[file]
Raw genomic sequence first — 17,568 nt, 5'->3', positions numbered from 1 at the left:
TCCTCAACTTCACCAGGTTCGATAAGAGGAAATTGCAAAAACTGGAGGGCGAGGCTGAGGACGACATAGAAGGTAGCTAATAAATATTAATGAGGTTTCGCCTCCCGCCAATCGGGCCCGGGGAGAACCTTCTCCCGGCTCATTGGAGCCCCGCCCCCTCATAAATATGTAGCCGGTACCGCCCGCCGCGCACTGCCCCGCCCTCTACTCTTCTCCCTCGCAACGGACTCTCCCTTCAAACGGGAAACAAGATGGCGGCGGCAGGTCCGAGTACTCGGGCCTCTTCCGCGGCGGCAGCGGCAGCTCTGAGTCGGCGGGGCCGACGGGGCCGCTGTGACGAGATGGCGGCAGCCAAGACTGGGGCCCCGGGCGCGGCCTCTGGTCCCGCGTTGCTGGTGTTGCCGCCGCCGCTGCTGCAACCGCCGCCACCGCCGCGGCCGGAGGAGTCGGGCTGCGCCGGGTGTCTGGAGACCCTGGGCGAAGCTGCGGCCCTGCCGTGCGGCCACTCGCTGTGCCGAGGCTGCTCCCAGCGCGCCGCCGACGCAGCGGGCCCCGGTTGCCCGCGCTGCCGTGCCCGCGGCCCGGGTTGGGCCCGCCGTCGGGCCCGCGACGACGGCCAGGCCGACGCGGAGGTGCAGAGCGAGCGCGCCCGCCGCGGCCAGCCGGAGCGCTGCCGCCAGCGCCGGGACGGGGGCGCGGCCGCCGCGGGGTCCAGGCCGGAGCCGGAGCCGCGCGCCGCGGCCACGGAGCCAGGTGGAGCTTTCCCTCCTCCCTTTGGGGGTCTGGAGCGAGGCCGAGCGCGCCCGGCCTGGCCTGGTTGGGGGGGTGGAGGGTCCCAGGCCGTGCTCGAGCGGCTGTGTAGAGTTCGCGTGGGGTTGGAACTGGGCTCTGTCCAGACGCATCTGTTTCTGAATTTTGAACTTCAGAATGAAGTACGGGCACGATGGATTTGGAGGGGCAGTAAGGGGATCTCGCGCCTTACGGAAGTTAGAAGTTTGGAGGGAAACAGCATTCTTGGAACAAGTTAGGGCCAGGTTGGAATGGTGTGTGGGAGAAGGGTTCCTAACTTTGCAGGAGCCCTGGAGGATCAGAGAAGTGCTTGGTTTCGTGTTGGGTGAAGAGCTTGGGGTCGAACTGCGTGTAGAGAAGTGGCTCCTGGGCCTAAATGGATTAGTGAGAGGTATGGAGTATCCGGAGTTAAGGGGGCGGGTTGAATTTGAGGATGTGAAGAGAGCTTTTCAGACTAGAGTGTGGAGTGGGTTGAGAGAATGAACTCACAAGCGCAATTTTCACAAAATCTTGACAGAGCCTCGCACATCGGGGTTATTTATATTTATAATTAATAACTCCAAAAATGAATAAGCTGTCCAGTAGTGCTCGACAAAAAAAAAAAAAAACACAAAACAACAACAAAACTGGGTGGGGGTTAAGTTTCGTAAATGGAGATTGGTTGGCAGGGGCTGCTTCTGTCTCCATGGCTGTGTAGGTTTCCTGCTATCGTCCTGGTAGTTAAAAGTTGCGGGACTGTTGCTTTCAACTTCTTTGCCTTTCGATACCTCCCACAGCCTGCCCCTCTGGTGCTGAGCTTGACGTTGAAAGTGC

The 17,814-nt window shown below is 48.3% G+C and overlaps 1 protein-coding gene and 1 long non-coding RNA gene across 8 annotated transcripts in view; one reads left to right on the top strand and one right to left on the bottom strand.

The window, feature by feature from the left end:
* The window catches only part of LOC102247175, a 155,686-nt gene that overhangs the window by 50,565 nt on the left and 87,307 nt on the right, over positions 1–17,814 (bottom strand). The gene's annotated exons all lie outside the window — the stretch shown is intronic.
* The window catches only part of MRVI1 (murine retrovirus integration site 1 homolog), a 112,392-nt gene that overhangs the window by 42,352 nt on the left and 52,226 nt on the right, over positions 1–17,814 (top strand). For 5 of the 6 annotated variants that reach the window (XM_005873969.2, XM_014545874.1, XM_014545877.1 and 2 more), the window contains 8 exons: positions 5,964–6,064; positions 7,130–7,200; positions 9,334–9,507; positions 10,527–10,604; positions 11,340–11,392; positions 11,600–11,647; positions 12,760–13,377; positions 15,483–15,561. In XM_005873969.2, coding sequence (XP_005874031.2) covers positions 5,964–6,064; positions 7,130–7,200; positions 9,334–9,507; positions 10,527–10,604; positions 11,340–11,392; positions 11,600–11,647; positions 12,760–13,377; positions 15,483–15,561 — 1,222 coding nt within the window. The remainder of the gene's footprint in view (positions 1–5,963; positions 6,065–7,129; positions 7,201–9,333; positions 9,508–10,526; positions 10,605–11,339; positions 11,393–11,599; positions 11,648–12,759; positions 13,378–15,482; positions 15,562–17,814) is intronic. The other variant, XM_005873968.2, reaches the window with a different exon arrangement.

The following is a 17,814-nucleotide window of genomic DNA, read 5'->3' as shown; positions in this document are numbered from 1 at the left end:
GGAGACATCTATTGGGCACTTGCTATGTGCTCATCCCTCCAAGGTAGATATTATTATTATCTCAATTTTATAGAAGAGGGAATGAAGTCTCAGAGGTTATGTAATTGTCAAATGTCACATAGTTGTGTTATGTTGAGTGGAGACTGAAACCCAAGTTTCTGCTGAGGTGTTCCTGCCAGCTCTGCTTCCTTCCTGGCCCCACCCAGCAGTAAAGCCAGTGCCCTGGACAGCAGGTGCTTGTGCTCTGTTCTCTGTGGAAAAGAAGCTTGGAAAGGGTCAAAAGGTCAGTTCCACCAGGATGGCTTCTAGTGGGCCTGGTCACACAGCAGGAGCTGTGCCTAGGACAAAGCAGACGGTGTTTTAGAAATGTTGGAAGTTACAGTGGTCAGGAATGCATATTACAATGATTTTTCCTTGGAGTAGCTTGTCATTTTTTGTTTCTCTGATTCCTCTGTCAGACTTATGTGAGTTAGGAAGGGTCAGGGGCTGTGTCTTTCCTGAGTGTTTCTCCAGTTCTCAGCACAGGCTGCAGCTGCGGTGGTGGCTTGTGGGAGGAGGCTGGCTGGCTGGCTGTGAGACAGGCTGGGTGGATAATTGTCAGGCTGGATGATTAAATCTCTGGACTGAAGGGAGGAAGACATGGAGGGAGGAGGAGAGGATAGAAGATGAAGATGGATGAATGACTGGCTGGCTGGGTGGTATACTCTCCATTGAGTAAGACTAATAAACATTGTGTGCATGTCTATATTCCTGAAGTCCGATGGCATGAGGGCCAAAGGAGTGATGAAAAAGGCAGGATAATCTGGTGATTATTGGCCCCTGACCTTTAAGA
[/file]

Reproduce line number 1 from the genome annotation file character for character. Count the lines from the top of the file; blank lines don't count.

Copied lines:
Raw genomic sequence first — 17,568 nt, 5'->3', positions numbered from 1 at the left: